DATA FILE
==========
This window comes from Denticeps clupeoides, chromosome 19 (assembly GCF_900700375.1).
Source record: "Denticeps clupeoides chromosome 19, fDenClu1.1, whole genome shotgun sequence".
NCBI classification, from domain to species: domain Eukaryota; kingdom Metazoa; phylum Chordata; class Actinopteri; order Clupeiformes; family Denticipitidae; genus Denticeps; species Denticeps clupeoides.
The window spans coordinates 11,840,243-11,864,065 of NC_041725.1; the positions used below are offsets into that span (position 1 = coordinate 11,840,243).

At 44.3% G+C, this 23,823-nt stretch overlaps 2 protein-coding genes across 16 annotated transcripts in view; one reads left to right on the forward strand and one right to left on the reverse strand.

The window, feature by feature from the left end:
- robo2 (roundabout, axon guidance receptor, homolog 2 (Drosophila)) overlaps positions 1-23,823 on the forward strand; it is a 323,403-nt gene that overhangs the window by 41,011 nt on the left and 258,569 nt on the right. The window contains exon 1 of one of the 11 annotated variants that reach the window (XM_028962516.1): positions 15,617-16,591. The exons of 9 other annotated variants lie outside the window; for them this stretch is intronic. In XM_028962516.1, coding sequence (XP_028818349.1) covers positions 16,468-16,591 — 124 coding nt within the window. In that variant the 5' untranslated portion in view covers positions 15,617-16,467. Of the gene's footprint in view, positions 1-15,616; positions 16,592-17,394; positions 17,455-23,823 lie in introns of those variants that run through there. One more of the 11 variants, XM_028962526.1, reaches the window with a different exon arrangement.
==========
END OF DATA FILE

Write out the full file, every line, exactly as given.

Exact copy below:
This window comes from Denticeps clupeoides, chromosome 19 (assembly GCF_900700375.1).
Source record: "Denticeps clupeoides chromosome 19, fDenClu1.1, whole genome shotgun sequence".
NCBI classification, from domain to species: domain Eukaryota; kingdom Metazoa; phylum Chordata; class Actinopteri; order Clupeiformes; family Denticipitidae; genus Denticeps; species Denticeps clupeoides.
The window spans coordinates 11,840,243-11,864,065 of NC_041725.1; the positions used below are offsets into that span (position 1 = coordinate 11,840,243).

At 44.3% G+C, this 23,823-nt stretch overlaps 2 protein-coding genes across 16 annotated transcripts in view; one reads left to right on the forward strand and one right to left on the reverse strand.

The window, feature by feature from the left end:
- robo2 (roundabout, axon guidance receptor, homolog 2 (Drosophila)) overlaps positions 1-23,823 on the forward strand; it is a 323,403-nt gene that overhangs the window by 41,011 nt on the left and 258,569 nt on the right. The window contains exon 1 of one of the 11 annotated variants that reach the window (XM_028962516.1): positions 15,617-16,591. The exons of 9 other annotated variants lie outside the window; for them this stretch is intronic. In XM_028962516.1, coding sequence (XP_028818349.1) covers positions 16,468-16,591 — 124 coding nt within the window. In that variant the 5' untranslated portion in view covers positions 15,617-16,467. Of the gene's footprint in view, positions 1-15,616; positions 16,592-17,394; positions 17,455-23,823 lie in introns of those variants that run through there. One more of the 11 variants, XM_028962526.1, reaches the window with a different exon arrangement.